‘I will not succumb to any pressure from the clan’ – Nadur notary
Notary Maria Vella Magro, who has been doing notarial research for residents caught up in legal challenges over a land dispute in Nadur with a medieval foundation, denied suggestions of a conflict of interest after her brother applied to build flats on land in Qala acquired from the Beneficcju ta Sant Antonio delli Navarra.
Her brother, Euchar Vella, of Karkanja Developments Ltd, one of Gozo’s largest developers, last December applied to build a block of 10 flats on land at Ta’ Marġa that is held under emphyteusis by Dei Conti Holdings Ltd.
Dei Conti Holdings is owned by the six Stagno Navarra siblings, whom the Archdiocese suddenly accepted as the patrons of the foundation after years of battling for the land.
A joint investigation by The Shift and Lovin Malta has revealed the layering of companies benefitting from tracts of land pertaining to a 350-year-old foundation called Beneficcju ta’ Sant Antonio delli Navarra. The names behind the companies include an ex-magistrate and a lawyer. Developable parcels of the lands are being passed to large developers in Gozo.
Questions remain over the foundation’s rightful claim over lands in Nadur already hosting dozens of families and the haste with which the Land Registry approved ownership in the foundation’s favour despite Latin deeds dating back centuries.
News of Euchar Vella’s application a few weeks ago quickly spread in Nadur, undermining confidence in Vella Magro at a time when the largest number of Nadur residents affected by the Nadur registrations have been using her services for the notarial research on their properties. The point of the research is to file legal challenges, technically known as ‘cautions’, at the Land Registry.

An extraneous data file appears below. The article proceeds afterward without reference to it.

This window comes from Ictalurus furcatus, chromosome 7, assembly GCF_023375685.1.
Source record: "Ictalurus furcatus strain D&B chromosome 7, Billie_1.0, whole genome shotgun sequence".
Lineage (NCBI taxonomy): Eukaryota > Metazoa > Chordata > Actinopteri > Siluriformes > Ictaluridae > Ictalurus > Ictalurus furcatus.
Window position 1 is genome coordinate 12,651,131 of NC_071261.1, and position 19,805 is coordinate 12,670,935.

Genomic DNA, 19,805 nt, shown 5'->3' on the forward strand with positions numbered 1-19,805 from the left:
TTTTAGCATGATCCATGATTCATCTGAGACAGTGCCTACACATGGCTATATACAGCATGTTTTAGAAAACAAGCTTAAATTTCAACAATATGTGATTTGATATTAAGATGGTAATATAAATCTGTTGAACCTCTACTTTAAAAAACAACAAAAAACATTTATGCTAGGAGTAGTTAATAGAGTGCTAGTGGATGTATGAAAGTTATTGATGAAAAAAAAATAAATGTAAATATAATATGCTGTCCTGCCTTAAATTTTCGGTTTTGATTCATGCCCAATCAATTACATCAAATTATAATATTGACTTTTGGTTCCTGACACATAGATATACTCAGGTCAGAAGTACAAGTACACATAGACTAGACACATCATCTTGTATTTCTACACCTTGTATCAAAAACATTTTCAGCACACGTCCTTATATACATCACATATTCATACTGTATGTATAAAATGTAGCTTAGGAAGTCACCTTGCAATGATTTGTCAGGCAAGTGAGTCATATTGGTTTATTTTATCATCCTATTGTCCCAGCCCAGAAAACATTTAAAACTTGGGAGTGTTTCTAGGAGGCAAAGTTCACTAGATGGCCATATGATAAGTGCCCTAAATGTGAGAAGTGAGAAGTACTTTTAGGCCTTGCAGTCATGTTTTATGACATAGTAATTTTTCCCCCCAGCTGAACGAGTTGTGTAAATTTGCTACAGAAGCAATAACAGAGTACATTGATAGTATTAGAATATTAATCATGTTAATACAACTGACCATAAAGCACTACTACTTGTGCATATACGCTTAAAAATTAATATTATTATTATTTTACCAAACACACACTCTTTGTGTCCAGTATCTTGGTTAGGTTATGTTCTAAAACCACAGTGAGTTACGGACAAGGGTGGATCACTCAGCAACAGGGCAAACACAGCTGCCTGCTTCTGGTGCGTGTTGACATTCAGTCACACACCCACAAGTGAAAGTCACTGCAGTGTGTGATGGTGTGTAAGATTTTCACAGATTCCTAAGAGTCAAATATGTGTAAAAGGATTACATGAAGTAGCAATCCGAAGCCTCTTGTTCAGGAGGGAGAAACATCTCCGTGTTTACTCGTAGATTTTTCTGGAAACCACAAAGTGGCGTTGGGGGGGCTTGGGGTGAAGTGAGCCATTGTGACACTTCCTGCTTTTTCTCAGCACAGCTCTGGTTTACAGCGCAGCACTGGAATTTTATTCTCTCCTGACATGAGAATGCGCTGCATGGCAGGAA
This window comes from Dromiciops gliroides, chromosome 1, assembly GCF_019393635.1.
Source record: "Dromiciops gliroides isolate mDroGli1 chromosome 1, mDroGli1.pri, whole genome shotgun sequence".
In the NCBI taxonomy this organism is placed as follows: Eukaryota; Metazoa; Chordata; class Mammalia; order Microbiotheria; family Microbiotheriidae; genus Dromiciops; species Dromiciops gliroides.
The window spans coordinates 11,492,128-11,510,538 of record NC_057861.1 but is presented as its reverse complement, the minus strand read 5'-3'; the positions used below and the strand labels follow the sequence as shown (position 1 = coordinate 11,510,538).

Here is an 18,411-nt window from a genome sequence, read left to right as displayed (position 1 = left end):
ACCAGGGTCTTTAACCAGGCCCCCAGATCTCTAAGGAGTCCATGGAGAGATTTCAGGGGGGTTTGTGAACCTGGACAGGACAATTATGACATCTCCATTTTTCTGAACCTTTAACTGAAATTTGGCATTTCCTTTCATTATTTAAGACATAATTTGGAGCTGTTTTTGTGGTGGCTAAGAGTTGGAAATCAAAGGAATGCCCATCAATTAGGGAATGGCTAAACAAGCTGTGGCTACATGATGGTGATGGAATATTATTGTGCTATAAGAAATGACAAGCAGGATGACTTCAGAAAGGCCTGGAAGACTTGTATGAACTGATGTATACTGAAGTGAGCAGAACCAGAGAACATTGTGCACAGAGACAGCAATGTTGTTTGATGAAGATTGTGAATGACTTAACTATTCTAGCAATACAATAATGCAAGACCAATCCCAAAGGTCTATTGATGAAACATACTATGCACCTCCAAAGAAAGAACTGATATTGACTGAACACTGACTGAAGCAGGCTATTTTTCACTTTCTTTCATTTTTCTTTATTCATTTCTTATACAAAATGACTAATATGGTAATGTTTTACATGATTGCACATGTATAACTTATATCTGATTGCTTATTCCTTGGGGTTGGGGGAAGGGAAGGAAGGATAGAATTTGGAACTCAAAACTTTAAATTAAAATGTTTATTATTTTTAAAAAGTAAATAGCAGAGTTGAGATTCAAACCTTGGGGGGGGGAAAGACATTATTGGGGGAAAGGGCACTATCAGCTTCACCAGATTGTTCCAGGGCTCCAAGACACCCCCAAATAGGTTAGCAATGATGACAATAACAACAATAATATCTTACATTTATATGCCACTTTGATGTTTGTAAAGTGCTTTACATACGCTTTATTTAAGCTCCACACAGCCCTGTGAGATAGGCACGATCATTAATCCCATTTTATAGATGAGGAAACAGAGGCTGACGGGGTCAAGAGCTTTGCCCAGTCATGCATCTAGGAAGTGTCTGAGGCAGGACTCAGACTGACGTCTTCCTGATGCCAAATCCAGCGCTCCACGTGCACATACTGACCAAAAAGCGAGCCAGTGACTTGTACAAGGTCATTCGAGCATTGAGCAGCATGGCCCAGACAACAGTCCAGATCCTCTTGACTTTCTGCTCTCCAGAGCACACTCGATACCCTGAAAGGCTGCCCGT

“Everyone who knows me well understands that I value my clients and profession dearly,” Vella Magro told the investigation.
“I do not work for anyone who does not trust me as trust is crucial in notarial work,” she added. “So I publicly ask those clients on whose documents we are working to come and take all the documents if they do not have trust in me. I will not take it personally.”
Her brother, Euchar, told The Shift and Lovin Malta that agreement to buy the two plots in Qala was reached in “mid-April 2019” – nine months before the foundation registered the Nadur lands.
“I had no idea what was coming then,” he said, in reference to the registrations in Nadur that have caused anxiety among dozens of families in the village.
Sources said that he may still not have bought the plot in Qala yet – he also spoke of an “agreement to buy”, not having bought – even though he declared, in the Planning Authority application, that he is “an owner” of the site.
His sister, the notary, separately said she will refuse to sign any deeds in which the benefice or, as she calls it, the Abbazia is involved as a party to the deed ( ‘Abbazia’ is the old name for the office of the foundation set up by Cosmana Navarra in 1675).
Euchar expressed indignation when describing his experience at the Land Registry, claiming that an application to register a parcel of land by his company was rejected “because we forgot to mark a 3-foot wide right of way in favour of a third party” a few months before foundation’s applications were approved despite straddling an alley.